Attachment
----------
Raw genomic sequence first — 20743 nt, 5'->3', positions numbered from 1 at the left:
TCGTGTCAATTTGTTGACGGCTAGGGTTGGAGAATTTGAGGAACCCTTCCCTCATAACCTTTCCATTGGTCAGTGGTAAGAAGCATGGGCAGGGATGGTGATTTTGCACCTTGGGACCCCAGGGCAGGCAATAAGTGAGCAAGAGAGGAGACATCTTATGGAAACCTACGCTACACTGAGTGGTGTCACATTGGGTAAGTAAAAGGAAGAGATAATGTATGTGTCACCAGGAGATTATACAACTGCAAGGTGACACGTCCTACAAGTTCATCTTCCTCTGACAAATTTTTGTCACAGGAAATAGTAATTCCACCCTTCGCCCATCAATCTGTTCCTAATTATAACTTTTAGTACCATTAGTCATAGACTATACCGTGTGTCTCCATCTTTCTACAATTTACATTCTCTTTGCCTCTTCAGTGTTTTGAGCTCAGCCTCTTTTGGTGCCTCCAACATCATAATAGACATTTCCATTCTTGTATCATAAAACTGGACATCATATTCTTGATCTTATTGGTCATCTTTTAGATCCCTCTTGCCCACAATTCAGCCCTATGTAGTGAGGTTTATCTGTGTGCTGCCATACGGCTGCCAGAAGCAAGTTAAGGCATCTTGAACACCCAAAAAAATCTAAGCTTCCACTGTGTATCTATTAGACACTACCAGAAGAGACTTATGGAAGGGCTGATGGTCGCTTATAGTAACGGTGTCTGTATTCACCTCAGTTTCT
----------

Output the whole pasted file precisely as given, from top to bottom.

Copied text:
Raw genomic sequence first — 20743 nt, 5'->3', positions numbered from 1 at the left:
TCGTGTCAATTTGTTGACGGCTAGGGTTGGAGAATTTGAGGAACCCTTCCCTCATAACCTTTCCATTGGTCAGTGGTAAGAAGCATGGGCAGGGATGGTGATTTTGCACCTTGGGACCCCAGGGCAGGCAATAAGTGAGCAAGAGAGGAGACATCTTATGGAAACCTACGCTACACTGAGTGGTGTCACATTGGGTAAGTAAAAGGAAGAGATAATGTATGTGTCACCAGGAGATTATACAACTGCAAGGTGACACGTCCTACAAGTTCATCTTCCTCTGACAAATTTTTGTCACAGGAAATAGTAATTCCACCCTTCGCCCATCAATCTGTTCCTAATTATAACTTTTAGTACCATTAGTCATAGACTATACCGTGTGTCTCCATCTTTCTACAATTTACATTCTCTTTGCCTCTTCAGTGTTTTGAGCTCAGCCTCTTTTGGTGCCTCCAACATCATAATAGACATTTCCATTCTTGTATCATAAAACTGGACATCATATTCTTGATCTTATTGGTCATCTTTTAGATCCCTCTTGCCCACAATTCAGCCCTATGTAGTGAGGTTTATCTGTGTGCTGCCATACGGCTGCCAGAAGCAAGTTAAGGCATCTTGAACACCCAAAAAAATCTAAGCTTCCACTGTGTATCTATTAGACACTACCAGAAGAGACTTATGGAAGGGCTGATGGTCGCTTATAGTAACGGTGTCTGTATTCACCTCAGTTTCT